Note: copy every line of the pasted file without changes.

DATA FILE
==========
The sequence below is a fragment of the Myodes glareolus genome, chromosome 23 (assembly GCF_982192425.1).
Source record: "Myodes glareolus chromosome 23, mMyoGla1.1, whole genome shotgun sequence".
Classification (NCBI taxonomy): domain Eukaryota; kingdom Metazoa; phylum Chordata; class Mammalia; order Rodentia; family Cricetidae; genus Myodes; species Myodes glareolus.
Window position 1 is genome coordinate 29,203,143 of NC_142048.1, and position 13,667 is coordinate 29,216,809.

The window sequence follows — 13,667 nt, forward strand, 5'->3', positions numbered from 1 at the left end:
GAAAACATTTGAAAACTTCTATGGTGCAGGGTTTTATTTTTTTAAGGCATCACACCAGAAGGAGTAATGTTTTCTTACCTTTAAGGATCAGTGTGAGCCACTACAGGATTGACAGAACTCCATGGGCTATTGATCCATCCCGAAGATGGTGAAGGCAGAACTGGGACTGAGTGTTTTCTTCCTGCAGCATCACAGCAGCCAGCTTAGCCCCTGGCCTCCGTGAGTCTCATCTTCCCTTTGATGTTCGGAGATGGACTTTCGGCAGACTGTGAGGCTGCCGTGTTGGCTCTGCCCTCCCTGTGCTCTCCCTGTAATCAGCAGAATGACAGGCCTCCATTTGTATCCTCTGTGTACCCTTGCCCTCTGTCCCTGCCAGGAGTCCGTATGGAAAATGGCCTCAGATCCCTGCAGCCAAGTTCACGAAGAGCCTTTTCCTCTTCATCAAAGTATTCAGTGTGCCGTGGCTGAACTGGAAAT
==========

The sequence below is a fragment of the Myodes glareolus genome, chromosome 23 (assembly GCF_982192425.1).
Source record: "Myodes glareolus chromosome 23, mMyoGla1.1, whole genome shotgun sequence".
Classification (NCBI taxonomy): domain Eukaryota; kingdom Metazoa; phylum Chordata; class Mammalia; order Rodentia; family Cricetidae; genus Myodes; species Myodes glareolus.
Window position 1 is genome coordinate 29,203,143 of NC_142048.1, and position 13,667 is coordinate 29,216,809.

The window sequence follows — 13,667 nt, forward strand, 5'->3', positions numbered from 1 at the left end:
GAAAACATTTGAAAACTTCTATGGTGCAGGGTTTTATTTTTTTAAGGCATCACACCAGAAGGAGTAATGTTTTCTTACCTTTAAGGATCAGTGTGAGCCACTACAGGATTGACAGAACTCCATGGGCTATTGATCCATCCCGAAGATGGTGAAGGCAGAACTGGGACTGAGTGTTTTCTTCCTGCAGCATCACAGCAGCCAGCTTAGCCCCTGGCCTCCGTGAGTCTCATCTTCCCTTTGATGTTCGGAGATGGACTTTCGGCAGACTGTGAGGCTGCCGTGTTGGCTCTGCCCTCCCTGTGCTCTCCCTGTAATCAGCAGAATGACAGGCCTCCATTTGTATCCTCTGTGTACCCTTGCCCTCTGTCCCTGCCAGGAGTCCGTATGGAAAATGGCCTCAGATCCCTGCAGCCAAGTTCACGAAGAGCCTTTTCCTCTTCATCAAAGTATTCAGTGTGCCGTGGCTGAACTGGAAAT